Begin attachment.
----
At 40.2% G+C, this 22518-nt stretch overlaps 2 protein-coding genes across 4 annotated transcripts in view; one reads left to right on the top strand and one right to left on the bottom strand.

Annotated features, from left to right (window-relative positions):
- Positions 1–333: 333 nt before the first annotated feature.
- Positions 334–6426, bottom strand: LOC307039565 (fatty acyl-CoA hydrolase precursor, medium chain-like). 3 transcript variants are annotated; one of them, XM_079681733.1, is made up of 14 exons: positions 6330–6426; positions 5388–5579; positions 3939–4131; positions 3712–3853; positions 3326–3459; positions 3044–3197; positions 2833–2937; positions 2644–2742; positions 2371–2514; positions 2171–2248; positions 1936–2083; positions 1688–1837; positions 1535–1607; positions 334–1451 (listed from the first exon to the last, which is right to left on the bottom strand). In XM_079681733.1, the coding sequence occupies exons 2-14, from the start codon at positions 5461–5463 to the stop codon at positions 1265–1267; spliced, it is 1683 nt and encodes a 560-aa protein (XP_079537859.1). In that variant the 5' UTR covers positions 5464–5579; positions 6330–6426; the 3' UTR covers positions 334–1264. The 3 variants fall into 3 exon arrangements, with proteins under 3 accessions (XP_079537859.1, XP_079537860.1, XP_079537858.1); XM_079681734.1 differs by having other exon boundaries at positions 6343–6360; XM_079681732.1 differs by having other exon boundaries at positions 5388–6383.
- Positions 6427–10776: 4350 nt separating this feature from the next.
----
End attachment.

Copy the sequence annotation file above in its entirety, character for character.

At 40.2% G+C, this 22518-nt stretch overlaps 2 protein-coding genes across 4 annotated transcripts in view; one reads left to right on the top strand and one right to left on the bottom strand.

Annotated features, from left to right (window-relative positions):
- Positions 1–333: 333 nt before the first annotated feature.
- Positions 334–6426, bottom strand: LOC307039565 (fatty acyl-CoA hydrolase precursor, medium chain-like). 3 transcript variants are annotated; one of them, XM_079681733.1, is made up of 14 exons: positions 6330–6426; positions 5388–5579; positions 3939–4131; positions 3712–3853; positions 3326–3459; positions 3044–3197; positions 2833–2937; positions 2644–2742; positions 2371–2514; positions 2171–2248; positions 1936–2083; positions 1688–1837; positions 1535–1607; positions 334–1451 (listed from the first exon to the last, which is right to left on the bottom strand). In XM_079681733.1, the coding sequence occupies exons 2-14, from the start codon at positions 5461–5463 to the stop codon at positions 1265–1267; spliced, it is 1683 nt and encodes a 560-aa protein (XP_079537859.1). In that variant the 5' UTR covers positions 5464–5579; positions 6330–6426; the 3' UTR covers positions 334–1264. The 3 variants fall into 3 exon arrangements, with proteins under 3 accessions (XP_079537859.1, XP_079537860.1, XP_079537858.1); XM_079681734.1 differs by having other exon boundaries at positions 6343–6360; XM_079681732.1 differs by having other exon boundaries at positions 5388–6383.
- Positions 6427–10776: 4350 nt separating this feature from the next.